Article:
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18 Dec

WATCH: NASA Spacewalks Scheduled To Fix Space Station (UPDATED)

12/27 UPDATE: The third spacewalk in one week ended at 4:07 p.m. EST Friday aboard the International Space Station as Russian cosmonauts Oleg Kotov and Sergey Ryazanskiy set a record for the longest spacewalk in Russia's history. The cosmonauts installed two cameras on the ISS during the 8-hour, 7-minute spacewalk.

12/24 UPDATE: Out with the old, in with the new!

12/22 UPDATE: Saturday's spacewalk was successful as astronauts removed the malfunctioning pump ahead of schedule; a second spacewalk was postponed until Tuesday, Dec. 24 to allow the crew to resize Mastracchio's spacesuit, NASA said.

Hopkins shared this photo from Saturday's experience:

Original: NASA astronauts Rick Mastracchio and Mike Hopkins will step outside the International Space Station and conduct spacewalks on Dec. 21, 23 and 25 to fix a "faulty pump module." Each spacewalk begins at 7:10 a.m. and NASA TV will kick off its coverage at 6:15 a.m. each day.

Watch NASA TV:

Live streaming video by Ustream

The three spacewalks come after a pump malfunctioned on Dec. 11, leading to a partial shutdown of the ISS' cooling system as the space station's crew and ground control scrambled to correct the problem. As National Geographic explains, "The cooling system acts like a car’s radiator to remove excess heat from the orbiting lab, and the pump was shut off due to temperature fluctuations."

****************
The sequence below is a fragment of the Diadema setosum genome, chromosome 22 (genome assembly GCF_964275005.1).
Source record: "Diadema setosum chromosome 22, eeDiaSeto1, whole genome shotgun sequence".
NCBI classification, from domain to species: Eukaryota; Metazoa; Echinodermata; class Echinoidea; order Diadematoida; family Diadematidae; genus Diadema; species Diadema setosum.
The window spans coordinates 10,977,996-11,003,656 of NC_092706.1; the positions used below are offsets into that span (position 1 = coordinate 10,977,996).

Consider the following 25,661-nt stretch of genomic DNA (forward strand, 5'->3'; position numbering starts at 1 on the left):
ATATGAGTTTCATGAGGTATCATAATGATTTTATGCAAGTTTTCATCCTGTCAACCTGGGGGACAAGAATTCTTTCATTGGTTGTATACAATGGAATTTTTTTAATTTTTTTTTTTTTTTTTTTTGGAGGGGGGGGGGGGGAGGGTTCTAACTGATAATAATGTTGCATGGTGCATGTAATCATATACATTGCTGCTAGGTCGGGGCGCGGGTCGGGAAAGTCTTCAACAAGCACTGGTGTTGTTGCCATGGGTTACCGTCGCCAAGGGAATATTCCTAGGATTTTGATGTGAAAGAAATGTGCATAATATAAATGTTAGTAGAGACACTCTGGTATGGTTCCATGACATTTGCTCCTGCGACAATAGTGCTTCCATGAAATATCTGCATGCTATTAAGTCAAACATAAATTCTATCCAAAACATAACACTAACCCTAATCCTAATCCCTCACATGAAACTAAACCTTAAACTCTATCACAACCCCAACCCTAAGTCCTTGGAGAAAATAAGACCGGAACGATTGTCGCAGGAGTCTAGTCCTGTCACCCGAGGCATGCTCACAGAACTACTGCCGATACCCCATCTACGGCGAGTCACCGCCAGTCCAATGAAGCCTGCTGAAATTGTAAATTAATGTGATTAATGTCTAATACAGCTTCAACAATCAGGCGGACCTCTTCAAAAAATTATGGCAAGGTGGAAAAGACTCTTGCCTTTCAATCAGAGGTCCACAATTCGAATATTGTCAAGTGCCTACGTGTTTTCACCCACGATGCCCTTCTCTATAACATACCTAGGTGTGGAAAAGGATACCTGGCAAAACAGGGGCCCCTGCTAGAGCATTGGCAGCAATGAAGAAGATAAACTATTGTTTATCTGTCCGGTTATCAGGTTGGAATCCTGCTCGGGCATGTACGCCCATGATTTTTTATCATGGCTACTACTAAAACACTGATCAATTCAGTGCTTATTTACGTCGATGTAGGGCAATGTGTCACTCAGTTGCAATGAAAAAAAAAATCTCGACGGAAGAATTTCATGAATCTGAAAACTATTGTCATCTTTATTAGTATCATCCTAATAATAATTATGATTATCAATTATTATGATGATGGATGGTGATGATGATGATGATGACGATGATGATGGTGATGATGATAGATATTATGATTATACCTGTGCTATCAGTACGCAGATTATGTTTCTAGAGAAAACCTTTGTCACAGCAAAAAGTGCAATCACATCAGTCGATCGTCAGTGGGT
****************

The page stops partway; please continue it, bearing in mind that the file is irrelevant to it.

Watch live video from the International Space Station:

Live streaming video by Ustream

“Everything we can do is being done,” ISS Mission Operations Integration Manager Kenny Todd told NASA. “The system is good and stable. The crew is in good shape. All the right folks on the ground are looking at the problem and trying to assess exactly what the root cause is and what our options are to continue moving forward.”

In May 2013, astronauts Chris Cassidy and Tom Marshburn completed a spacewalk to fix an ammonia leak on the space station. During the five-and-a-half-hour spacewalk, "Cassidy and Marshburn removed the 260-pound pump controller box from the P6 truss and replaced it with a spare that had been stowed nearby on the port-side truss, or backbone of the station."

Mastracchio tweeted a photo of his space suit on Monday:

Stay tuned to Science Channel and for photo and video updates from the spacewalks as they come in.

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